Temporary sunshades for small parts of the reef could help coral fight the effects of a "sun-dried tide", a rare natural event that can devastate coral communities, says Dr Ken Anthony of the Australian Research Council Centre for Excellence for Coral Reef Studies.
Research by Anthony and colleague Dr Ailsa Kerswell shows extreme low tides on a clear, sunny day with little wind can weaken and kill coral reefs as they prepare for the stressful times of spawning and summer.
But Anthony says their research shows they can predict a sun-dried tide and forecasts of its arrival could become an important tool in managing the reef.
In a paper published recently in the journal Marine Biology, the researchers describe what happened during a September 2005 event at Orpheus Island, off the North Queensland coast.
During a sun-dried tide, 40-75% of the major coral taxa were either bleached or partially destroyed.
But in areas where the coral was not protected from the wind and was periodically washed by waves, less than 1% of coral was bleached.
Anthony says the discovery was made during a field trip with a group of James Cook University students.
"It was a total shock ... there were 13,000 corals and about half of those were about to die," he says. "We thought it was a mass disease event. We didn't think about the tides being the culprit until we had exhausted all other options."
Anthony and his team tracked hourly tidal records between 1997 and 2005 and combined this with hourly data on wind and sun patterns to estimate the likelihood of coral being exposed.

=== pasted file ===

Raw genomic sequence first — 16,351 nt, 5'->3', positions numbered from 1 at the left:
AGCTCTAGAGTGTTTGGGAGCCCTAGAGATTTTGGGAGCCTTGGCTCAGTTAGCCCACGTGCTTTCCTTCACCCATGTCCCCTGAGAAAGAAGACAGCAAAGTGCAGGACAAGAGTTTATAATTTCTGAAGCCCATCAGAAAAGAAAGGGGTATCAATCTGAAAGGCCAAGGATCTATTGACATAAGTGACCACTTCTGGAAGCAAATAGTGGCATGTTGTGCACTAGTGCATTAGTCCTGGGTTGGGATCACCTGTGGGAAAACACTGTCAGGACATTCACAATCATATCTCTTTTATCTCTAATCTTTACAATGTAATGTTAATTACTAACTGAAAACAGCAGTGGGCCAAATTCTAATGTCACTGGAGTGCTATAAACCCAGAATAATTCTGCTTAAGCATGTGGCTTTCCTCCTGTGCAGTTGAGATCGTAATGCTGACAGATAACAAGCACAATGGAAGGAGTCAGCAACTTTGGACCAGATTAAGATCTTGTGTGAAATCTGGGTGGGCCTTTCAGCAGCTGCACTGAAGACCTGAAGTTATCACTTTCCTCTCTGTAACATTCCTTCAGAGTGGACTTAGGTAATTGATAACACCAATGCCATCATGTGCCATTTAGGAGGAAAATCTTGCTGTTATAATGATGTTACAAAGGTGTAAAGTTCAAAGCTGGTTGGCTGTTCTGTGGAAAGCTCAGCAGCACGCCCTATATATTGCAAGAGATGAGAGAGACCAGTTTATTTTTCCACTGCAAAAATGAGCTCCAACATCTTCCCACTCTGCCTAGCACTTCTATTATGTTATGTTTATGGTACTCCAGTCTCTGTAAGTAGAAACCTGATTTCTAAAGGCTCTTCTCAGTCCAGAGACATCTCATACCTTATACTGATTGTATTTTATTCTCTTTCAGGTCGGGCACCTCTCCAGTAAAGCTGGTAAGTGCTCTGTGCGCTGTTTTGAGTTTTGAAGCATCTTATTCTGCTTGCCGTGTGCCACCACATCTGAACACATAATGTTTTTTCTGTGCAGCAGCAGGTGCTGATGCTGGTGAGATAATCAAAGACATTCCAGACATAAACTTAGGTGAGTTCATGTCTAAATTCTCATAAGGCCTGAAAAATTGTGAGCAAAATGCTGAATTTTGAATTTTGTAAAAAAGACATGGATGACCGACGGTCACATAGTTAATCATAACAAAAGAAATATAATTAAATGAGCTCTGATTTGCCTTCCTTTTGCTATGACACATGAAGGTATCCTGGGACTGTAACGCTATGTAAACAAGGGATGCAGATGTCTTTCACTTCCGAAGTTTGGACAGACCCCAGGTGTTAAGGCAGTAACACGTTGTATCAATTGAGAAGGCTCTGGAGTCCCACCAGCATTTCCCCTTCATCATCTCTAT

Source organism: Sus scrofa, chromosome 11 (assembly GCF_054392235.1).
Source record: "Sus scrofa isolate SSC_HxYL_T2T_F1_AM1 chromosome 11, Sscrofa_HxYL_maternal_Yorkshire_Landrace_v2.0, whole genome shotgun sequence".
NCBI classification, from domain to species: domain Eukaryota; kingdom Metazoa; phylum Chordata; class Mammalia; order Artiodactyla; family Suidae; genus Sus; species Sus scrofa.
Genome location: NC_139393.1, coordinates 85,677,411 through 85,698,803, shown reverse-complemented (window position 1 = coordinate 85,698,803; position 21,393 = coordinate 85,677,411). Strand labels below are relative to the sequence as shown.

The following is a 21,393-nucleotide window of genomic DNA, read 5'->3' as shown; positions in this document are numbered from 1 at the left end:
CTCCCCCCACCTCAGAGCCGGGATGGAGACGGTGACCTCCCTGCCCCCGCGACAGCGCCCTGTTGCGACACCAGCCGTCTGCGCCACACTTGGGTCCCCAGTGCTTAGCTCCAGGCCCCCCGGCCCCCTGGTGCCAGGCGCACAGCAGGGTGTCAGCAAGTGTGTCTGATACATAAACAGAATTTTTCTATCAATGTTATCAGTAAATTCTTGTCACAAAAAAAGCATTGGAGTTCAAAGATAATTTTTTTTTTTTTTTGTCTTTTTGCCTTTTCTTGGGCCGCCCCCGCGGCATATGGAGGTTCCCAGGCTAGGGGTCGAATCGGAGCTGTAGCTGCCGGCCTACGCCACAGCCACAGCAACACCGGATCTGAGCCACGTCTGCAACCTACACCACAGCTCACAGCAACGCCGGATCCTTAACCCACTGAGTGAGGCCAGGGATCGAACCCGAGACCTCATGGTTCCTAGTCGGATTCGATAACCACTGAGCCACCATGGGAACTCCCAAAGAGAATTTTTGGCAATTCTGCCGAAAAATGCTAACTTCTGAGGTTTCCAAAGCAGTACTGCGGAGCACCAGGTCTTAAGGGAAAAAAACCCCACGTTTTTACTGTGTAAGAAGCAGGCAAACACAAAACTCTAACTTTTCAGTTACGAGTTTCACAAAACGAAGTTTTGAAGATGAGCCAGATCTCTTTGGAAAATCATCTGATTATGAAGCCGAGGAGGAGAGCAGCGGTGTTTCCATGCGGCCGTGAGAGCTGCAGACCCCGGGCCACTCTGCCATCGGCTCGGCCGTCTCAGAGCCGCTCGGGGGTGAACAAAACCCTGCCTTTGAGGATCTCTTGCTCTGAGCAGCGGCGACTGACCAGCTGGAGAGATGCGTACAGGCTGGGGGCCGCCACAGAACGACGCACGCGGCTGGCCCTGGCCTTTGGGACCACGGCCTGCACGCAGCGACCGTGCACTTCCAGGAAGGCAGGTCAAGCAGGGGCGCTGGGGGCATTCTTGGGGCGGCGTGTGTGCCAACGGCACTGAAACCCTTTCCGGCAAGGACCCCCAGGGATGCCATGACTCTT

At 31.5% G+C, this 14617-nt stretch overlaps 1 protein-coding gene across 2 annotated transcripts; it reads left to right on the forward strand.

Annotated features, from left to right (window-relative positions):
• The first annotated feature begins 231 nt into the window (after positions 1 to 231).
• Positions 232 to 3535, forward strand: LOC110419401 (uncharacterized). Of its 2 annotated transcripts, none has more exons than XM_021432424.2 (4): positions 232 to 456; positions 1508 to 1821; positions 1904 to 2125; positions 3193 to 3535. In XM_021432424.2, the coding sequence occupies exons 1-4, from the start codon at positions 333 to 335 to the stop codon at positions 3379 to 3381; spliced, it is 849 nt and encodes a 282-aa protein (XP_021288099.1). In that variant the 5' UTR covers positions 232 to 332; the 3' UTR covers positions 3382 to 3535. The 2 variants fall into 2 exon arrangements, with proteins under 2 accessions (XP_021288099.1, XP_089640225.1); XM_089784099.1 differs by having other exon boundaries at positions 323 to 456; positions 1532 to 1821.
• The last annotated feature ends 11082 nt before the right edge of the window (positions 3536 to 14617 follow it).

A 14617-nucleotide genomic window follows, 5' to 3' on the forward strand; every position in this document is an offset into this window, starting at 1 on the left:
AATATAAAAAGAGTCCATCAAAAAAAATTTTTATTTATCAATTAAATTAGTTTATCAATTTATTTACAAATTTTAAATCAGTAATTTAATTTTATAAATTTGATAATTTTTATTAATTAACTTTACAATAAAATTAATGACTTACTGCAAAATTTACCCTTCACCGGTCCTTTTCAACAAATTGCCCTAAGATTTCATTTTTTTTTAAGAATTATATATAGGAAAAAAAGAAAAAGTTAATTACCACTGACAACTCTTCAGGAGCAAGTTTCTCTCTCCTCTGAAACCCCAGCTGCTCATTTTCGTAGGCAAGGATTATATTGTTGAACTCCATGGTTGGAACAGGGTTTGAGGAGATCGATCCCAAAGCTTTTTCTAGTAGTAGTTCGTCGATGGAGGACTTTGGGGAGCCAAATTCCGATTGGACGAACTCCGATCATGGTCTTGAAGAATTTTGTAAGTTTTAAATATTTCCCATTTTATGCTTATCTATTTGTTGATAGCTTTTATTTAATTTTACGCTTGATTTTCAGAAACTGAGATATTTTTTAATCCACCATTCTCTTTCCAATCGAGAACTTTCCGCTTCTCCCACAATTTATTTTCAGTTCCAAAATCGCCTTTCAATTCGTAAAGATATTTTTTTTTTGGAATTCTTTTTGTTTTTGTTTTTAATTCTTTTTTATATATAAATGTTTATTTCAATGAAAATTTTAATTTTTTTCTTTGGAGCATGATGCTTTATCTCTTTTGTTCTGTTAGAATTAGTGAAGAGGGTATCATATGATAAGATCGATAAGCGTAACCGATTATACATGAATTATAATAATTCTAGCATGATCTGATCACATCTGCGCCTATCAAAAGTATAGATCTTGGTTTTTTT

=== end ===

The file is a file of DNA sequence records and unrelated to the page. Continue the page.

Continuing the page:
Their analysis shows the 2005 event was the most severe of its kind in the past eight years.
Anthony is forecasting another sun-dried tide in September or October this year and says the severity will depend on factors such as cloud cover and winds.
But because the deadly tides are highly predictable, the forecast can be used to manage human impact on the reef, he says.
"We can't do much about the impact of other stresses such as climate change at a local level," he says.
"But what we can say is that this year a reef is really vulnerable so let's make sure it is saved from other stresses such as overfishing."
At the time of a sun-dried tide tour operators could also be encouraged to provide shade on small areas of reef.
"It's not such a silly idea," Anthony says. "There is no real way you can prevent corals coming out of the water and the Sun shining. But tour operators could provide shade; if you can shade out light you can save the coral."
Sun-dried tides also affect the reef's ability to regenerate as the tides hit just as corals are preparing for the spawning season.
"Corals that do experience a sun-dried tide won't be able to build up the energy needed for spawning," he says.